“A teammate used to tell me ‘you’re half a good guy Ross, but which half is good? You don’t know what I’m referring to.’ I was pretty sure I did”
Recently retired Test batsman Ross Taylor said in an autobiography released on Thursday that he experienced racism during his 16-year-old career in New Zealand cricket. Taylor, who is of Samoan heritage, describes racist locker room “banter” and casually racist comments from some New Zealand team officials. “Cricket in New Zealand is a pretty white sport,” Taylor wrote in his book, entitled Black & White.
“For much of my career I’ve been an anomaly, a brown face in a vanilla line-up. That has its challenges, many of which aren’t readily apparent to your teammates or the cricketing public.”
The 38-year-old Taylor said many people assumed he was of Maori or Indian heritage because Pacific Island representation in New Zealand cricket is so rare. He said locker room banter sometimes was racist and hurtful, but he was concerned that raising the issue might make the situation worse. “In many ways dressing-room banter is the barometer,” Taylor wrote.
“A teammate used to tell me ‘you’re half a good guy Ross, but which half is good? You don’t know what I’m referring to.’ I was pretty sure I did.” He said other players also had to put up with comments that dwelt on their ethnicity. “In all probability a [white New Zealander] listening to those sorts of comments would think Oh, that’s okay, it’s just a bit of banter,’” Taylor said.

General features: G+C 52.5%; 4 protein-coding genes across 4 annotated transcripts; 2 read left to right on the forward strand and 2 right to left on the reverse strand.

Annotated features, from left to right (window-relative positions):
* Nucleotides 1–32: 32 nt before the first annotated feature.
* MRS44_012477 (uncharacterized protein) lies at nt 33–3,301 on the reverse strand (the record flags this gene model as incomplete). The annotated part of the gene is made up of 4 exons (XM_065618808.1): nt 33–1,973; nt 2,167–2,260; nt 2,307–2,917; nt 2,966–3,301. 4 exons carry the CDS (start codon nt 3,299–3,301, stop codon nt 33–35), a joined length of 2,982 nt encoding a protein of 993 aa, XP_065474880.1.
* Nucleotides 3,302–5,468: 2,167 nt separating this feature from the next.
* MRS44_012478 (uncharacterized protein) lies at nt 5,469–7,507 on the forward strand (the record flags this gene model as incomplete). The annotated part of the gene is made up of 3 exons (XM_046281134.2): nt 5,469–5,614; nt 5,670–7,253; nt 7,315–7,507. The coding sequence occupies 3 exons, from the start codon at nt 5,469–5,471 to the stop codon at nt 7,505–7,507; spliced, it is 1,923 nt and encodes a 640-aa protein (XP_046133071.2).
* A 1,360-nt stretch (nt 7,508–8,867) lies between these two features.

Also Read: KL Rahul to lead India against Zimbabwe after obtaining BCCI clearance
“But he’s hearing it as white person and it’s not directed at people like him. So there’s no pushback; no one corrects them.” “Then the onus falls on the targets. You wonder if you should pull them up, but worry that you’ll create a bigger problem or be accused of playing the race card by inflating harmless banter into racism. It’s easier to develop a thick skin and let it slide, but is that the right thing to do?”
Former coach’s comment
Taylor said a former manager and coach of the New Zealand team made comments that were unintentionally racist.
The manager told Taylor’s wife, Victoria, that in his experience players of Maori and Pacific Island heritage have problems managing money and offered his assistance.
This story has been sourced from a third party syndicated feed, agencies. Mid-day accepts no responsibility or liability for its dependability, trustworthiness, reliability and data of the text. Mid-day management/mid-day.com reserves the sole right to alter, delete or remove (without notice) the content in its absolute discretion for any reason whatsoever